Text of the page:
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by James Corbett
November 12, 2013
50 years ago this month, the President of the United States had his head blown off in broad daylight.
As is to be expected, there are those who will passionately argue that this event is of little historical significance. What is somewhat surprising is that those who argue thusly include some of the most respected academics and researchers of our era.
To be fair, nothing from Kennedy’s background prior to his assuming office in 1961 would have given one any reason to believe that he would pose any serious threat to the establishment. After all, the famed Kennedy fortune had been accumulated entirely within the framework of that establishment. The dynasty’s progenitor, Joseph P. Kennedy, was a man of naked ambition, who used his wealth to buy power and influence and his power and influence to accumulate more wealth. His stock market manipulations of the 1920s, including pump-and-dump schemes and insider trading operations, were enough to get him appointed as head of the SEC under Roosevelt (“takes one to catch one,” FDR famously quipped), and rumors of a seedier side to the fortune, including bootlegging in the Prohibition era and mafia involvement in the rise of both the family’s political and economic fortunes have long persisted.
Kennedy himself had campaigned not on an era of peace and reconciliation with the Soviets, but on the worst Cold War propaganda. He had bought into a Rand Corporation-pushed lie about a “missile gap” between Soviet and American nuclear capabilities that had to be closed, when in reality the gap went the other way; at the time the Soviets had only four ICBMs in their arsenal, not the 500 touted by Rand. Kennedy signed off on the Bay of Pigs operation in April 1961. And in one of the major (if less remembered) crises of the Cold War, the Berlin crisis of 1961, the Kennedy White House drew up plans for a nuclear first strike on the Soviets if a confrontation unfolded.
But the image that might once have been painted of Kennedy as just another toady of the establishment has since been obliterated. In every respect, the documentary record shows that behind the scenes, Kennedy’s experiences were transforming him into a significant roadblock to that establishment which had placed him into power.
As documents, testimony and primary sources that continue to emerge from beneath the wall of classification demonstrate, Kennedy was engaged in a high-stakes struggle with the most powerful elements of a clique that had formed around the national security state, including the Joint Chiefs of Staff in the Pentagon and the CIA itself. A struggle that demonstrably altered the course of history and ultimately cost him his life.
The struggle began with Kennedy’s dawning realization that his military advisors were not interested in avoiding armed conflict with the Soviets, but in provoking it. From the time of the Bay of Pigs fiasco onward, Kennedy’s relations with the Pentagon and the CIA became increasingly strained to the point where there was open hostility between many of the military’s top brass and the Agency’s vanguard and the President himself.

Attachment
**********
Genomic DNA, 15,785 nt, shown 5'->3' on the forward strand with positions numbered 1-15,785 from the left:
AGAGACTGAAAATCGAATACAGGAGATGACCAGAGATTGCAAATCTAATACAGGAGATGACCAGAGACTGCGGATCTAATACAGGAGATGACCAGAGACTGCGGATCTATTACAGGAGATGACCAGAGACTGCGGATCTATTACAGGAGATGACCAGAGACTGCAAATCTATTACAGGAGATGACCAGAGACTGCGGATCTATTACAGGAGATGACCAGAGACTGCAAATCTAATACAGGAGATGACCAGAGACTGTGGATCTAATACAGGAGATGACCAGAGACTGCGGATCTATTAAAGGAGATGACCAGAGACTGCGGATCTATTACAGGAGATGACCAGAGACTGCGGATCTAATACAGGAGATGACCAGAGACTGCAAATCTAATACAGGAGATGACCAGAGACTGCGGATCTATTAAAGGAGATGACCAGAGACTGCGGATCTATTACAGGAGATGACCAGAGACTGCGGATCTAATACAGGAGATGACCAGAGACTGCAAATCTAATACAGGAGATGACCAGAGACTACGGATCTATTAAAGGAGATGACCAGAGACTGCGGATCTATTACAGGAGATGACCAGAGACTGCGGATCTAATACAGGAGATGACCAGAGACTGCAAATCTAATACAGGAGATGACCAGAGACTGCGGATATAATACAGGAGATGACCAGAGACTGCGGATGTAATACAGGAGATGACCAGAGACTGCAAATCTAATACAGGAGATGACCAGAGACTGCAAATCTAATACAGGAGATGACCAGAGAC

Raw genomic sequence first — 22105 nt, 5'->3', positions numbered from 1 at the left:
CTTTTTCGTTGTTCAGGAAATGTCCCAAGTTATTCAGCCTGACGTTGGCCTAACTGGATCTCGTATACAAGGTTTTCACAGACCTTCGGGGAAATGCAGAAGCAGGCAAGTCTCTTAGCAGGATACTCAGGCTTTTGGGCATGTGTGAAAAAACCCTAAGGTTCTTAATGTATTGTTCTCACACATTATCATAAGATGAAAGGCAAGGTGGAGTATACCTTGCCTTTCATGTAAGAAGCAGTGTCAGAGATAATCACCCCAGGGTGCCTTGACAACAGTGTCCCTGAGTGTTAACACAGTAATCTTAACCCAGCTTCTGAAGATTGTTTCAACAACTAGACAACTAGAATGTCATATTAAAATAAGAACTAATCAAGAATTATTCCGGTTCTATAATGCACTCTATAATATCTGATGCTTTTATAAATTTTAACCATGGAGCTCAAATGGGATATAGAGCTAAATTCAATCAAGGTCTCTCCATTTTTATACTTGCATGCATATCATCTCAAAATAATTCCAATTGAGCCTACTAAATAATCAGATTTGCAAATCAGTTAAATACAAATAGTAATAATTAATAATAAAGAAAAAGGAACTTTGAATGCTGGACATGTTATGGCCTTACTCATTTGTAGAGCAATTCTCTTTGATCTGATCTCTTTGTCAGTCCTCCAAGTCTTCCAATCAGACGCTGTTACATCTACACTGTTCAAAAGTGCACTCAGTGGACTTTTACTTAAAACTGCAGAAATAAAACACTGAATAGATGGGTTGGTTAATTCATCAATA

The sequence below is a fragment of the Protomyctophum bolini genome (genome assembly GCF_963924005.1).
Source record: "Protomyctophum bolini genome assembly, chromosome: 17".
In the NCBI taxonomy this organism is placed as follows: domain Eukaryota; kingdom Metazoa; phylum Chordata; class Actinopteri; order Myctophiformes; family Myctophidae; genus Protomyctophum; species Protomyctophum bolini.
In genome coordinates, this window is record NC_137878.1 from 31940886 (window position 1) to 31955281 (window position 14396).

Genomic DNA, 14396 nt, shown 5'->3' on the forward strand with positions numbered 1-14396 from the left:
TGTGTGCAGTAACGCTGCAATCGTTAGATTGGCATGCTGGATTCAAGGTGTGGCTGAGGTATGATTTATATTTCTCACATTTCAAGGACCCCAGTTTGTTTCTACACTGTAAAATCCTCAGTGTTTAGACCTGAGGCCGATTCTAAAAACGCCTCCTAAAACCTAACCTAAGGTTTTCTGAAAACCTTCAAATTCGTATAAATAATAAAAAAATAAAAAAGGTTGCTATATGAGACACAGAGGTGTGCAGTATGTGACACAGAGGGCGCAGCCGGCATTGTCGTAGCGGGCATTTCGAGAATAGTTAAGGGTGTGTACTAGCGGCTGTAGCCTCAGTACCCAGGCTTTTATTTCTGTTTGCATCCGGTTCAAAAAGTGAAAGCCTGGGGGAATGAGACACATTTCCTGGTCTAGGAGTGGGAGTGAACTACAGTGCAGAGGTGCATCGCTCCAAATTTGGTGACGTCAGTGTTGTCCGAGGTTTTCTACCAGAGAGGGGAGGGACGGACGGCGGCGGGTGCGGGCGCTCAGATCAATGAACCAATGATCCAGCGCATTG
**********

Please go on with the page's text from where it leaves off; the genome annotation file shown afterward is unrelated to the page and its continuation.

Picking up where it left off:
The series of events culminated in NSAM 263, the National Security Action Memorandum that had long been thought of as the Vietnam pullout orders. In the wake of the release of Oliver Stone’s JFK film, which popularized the notion that Kennedy was preparing to pull US forces out of Vietnam, Chomsky and others worked vociferously to deny this interpretation, insisting that Kennedy was going to stay the course in Vietnam just as LBJ ended up doing. In effect, Stone’s critics argued, Kennedy’s death changed nothing with regards to US foreign policy.
But Stone’s movie provoked such public outcry that in 1992 the US congress passed the JFK Records Act of 1992, which formed the Assassination Records Review Board to examine and release the still-classified documents relating to the JFK investigation. The documents released as a result of that investigation, which concluded in 1998, have only further vindicated the historical view that President Kennedy had in fact given the orders to begin the Vietnam pullout on October 11, 1963, just over one month before his death.
The picture that emerges from the historical record is one fundamentally opposed to that painted by the critics who argue that his death was of no significance. On the contrary, we find an escalating series of events that put JFK squarely at odds with the most powerful members of the National Security establishment that had been established with the National Security Act of 1947 and was still in its early phases.
What JFK’s death represents is not the otherwise unremarkable death of one more interchangeable component of the establishment political class, but a coup d’etat that removed a major roadblock to that establishment. A coup d’etat that occurred in broad daylight. A coup d’etat for which the real perpetrators have never been brought to justice.
The implications of this, far from the trivial happenstance that some make it out to be, are indeed profound. The type of organized, interlocking, subterranean power that is required to perform such an operation and to cover it up is difficult to comprehend. As the author of one of the most important books on the JFK assassination in recent years, James Douglass, notes, the implications of this event are so profound as to be unspeakable.